The Zone System in Black and White Photography

Back in the early 1970’s I learned a lesson about depth during the “String Art” craze. It was so popular it was actually being taught in schools. Basically put, you created geometric shapes, placed a certain number of points on those shapes, and connected those points with different colors of thread. The end result looked like a “Spirograph” drawing (another 70’s classic), but these were more 3-dimensional. When I first learned this, the school had us poking holes in poster board and then stringing it. My family regularly attended arts and crafts shows.

street portrait

Photo by Mario Mancuso.

We started doing something similar by using wood covered with felt, then using ½ inch nails in place of the holes. Gradually we tried bigger nails like 1 inch and 1.5 inch in size. We found that by creating more depth physically, it also created more visual depth.

Most “String Art” Kits only used the ½ inch nails and would only do five or six rows of thread. By adding more depth in the physical dimensions (the nails), we were able to create images with ten to twelve rows of colored thread. Eventually; I designed a coffee table that stood, three feet tall with inlayed glass. This creation was twenty four layers deep.

Recently a student asked me the following question: “Color impacts both the mood and emotion of a photograph; yet some people still prefer black and white, why is that?”

My immediate response was this: “Those who learned B/W photography first, were taught more art concepts. A great photo has to do more with leading lines, composition, and contrast than a single color theme. Most B/W photographers learn to capture the full range from black to white (the Zone System), most people who only see color rarely create as much visual depth.”

In pondering my reply; I realized that there is very likely a whole generation of photographers out there who have either: A) Never heard of the Zone System or B) May have heard of it, but don’t understand how it applies to images today. Let me see if I can simplify this.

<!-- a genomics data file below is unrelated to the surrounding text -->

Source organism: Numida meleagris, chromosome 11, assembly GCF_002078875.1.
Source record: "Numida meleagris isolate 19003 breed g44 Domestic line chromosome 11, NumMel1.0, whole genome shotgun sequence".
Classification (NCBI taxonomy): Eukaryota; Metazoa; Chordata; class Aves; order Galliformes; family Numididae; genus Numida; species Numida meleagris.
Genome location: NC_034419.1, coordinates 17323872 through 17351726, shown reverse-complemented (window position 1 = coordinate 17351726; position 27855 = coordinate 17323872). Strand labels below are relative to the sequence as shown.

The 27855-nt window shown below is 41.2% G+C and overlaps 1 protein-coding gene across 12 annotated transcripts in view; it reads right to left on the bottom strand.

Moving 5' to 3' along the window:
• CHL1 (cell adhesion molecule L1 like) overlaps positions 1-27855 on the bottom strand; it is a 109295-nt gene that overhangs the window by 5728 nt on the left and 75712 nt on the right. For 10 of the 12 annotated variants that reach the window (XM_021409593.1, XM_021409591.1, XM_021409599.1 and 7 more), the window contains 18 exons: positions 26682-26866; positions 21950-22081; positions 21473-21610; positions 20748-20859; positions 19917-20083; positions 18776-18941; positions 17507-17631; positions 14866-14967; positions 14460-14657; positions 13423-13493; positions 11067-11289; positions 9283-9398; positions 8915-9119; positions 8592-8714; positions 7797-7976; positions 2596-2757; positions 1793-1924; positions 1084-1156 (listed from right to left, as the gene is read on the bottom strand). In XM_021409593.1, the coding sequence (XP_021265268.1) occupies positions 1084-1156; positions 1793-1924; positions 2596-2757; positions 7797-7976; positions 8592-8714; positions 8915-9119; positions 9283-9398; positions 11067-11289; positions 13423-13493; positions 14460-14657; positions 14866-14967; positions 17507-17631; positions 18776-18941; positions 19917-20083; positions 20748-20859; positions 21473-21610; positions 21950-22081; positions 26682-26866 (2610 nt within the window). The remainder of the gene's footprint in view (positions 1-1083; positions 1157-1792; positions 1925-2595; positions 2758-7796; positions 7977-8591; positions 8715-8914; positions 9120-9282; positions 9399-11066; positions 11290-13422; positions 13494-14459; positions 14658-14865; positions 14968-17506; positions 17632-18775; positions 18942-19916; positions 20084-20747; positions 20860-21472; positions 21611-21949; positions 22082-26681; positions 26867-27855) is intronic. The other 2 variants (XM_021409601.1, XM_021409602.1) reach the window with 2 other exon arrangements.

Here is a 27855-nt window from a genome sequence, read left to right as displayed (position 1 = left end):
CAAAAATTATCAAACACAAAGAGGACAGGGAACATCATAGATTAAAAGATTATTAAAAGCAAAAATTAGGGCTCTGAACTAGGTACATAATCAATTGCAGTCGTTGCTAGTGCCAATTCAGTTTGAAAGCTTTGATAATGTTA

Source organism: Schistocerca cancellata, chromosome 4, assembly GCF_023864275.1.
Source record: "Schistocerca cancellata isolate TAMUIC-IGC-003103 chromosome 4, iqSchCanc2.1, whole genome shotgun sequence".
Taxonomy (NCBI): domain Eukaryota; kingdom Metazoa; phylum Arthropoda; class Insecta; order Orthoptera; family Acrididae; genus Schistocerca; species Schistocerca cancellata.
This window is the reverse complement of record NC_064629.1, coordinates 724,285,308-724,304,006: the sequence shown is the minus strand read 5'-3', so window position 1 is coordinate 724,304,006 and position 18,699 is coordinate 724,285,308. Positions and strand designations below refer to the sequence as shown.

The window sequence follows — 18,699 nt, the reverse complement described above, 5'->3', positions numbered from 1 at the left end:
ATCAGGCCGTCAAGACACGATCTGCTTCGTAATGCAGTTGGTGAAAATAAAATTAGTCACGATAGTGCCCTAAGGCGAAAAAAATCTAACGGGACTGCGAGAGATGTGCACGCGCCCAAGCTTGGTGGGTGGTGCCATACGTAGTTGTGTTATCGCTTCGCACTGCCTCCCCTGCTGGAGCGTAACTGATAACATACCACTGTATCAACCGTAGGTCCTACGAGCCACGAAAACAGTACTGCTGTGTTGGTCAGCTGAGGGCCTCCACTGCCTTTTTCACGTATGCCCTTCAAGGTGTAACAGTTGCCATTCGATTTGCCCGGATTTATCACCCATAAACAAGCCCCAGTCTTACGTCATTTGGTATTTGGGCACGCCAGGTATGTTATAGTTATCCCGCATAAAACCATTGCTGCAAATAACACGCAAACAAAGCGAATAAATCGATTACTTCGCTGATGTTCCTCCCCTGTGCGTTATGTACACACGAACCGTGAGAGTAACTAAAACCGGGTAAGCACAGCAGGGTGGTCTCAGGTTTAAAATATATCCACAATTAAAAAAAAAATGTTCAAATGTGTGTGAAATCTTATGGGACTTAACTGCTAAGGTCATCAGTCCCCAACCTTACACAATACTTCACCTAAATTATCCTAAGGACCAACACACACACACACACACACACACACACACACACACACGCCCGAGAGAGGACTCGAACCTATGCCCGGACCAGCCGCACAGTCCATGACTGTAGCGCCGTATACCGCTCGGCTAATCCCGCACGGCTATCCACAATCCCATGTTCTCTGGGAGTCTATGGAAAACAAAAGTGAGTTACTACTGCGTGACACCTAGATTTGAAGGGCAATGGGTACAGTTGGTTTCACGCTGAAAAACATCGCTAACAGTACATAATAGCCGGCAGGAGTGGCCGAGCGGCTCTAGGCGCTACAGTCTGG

beach photo

Photo by Flickr user pirindao; ISO 100, f/2.8, 1/4000 exposure.

If you listed the ten greatest photographers of all time, Ansel Adams would no doubt be on that list. He and another man by the name of Fred Archer developed the Zone System way back in 1941. Realizing the limitations of the media, they were striving for a way to create more visual depth. “Expose for the shadows and develop for the highlights,” was the phrase that many photographers used to explain what they were doing when they used the Zone System.

Imagine a set of stairs. The bottom step represents pure black (Zone 0). The top step represents pure white (Zone 9). The step in the middle (Zone 5) represents the 18% gray that all cameras (traditional or digital) believe to be the correct exposure. From the mid-point (Zone 5), each step or zone (up or down) represents a change of one f-stop. Therefore, Zone 4 requires an exposure of one f-stop less than your camera indicates. And of course, Zone 6 requires an exposure of one f-stop more than your camera indicates.

Since Adams and Archer were shooting mostly Black and White, the second half of the system had to do mostly with “Pushing” or “Pulling” of development times. Most color films are not that forgiving with changes in development times; however . . . digital media and digital photo editing software (like Photoshop) can literately put you back in the Zone. If you learn to how use your “exposure compensation” on the camera, you too can expose for the shadows. If you shoot in “RAW” mode, the information you need to pull out the highlights will still be there.

In a normal shooting mode, if you use exposure compensation to take the image at Zone 4 you will darken the entire image. But since RAW mode saves all the exposure data (both shadows and highlights) it would be similar the second part of the Zone System.

black and white landscape

Photo by Olli Henze; ISO 200, f/7.1, 1/400 exposure.

Let’s say you want to photograph an interesting rock formation with a blue sky and fluffy white clouds. The rock formation is shadowed but has lots of interesting textures. You want to bring out as much detail in that rock formation as possible. You meter the shadow areas of the rock, which indicates a shutter speed of 1/60 with an f-stop of f/2.8. Then, you meter the sky, which indicates the same shutter speed but with an f-stop of f/16. Keep in mind that in high contrast scenes, you MUST expose for the shadows if you want to show those details. You decide the shadows fall within Zone 2, (very dark, but not a true black.) By using your Exposure Compensation Settings, you would stop down three stops and shoot at 1/60 at f/8. In other words: Zone 5 – Zone 2 = 3 stops less light.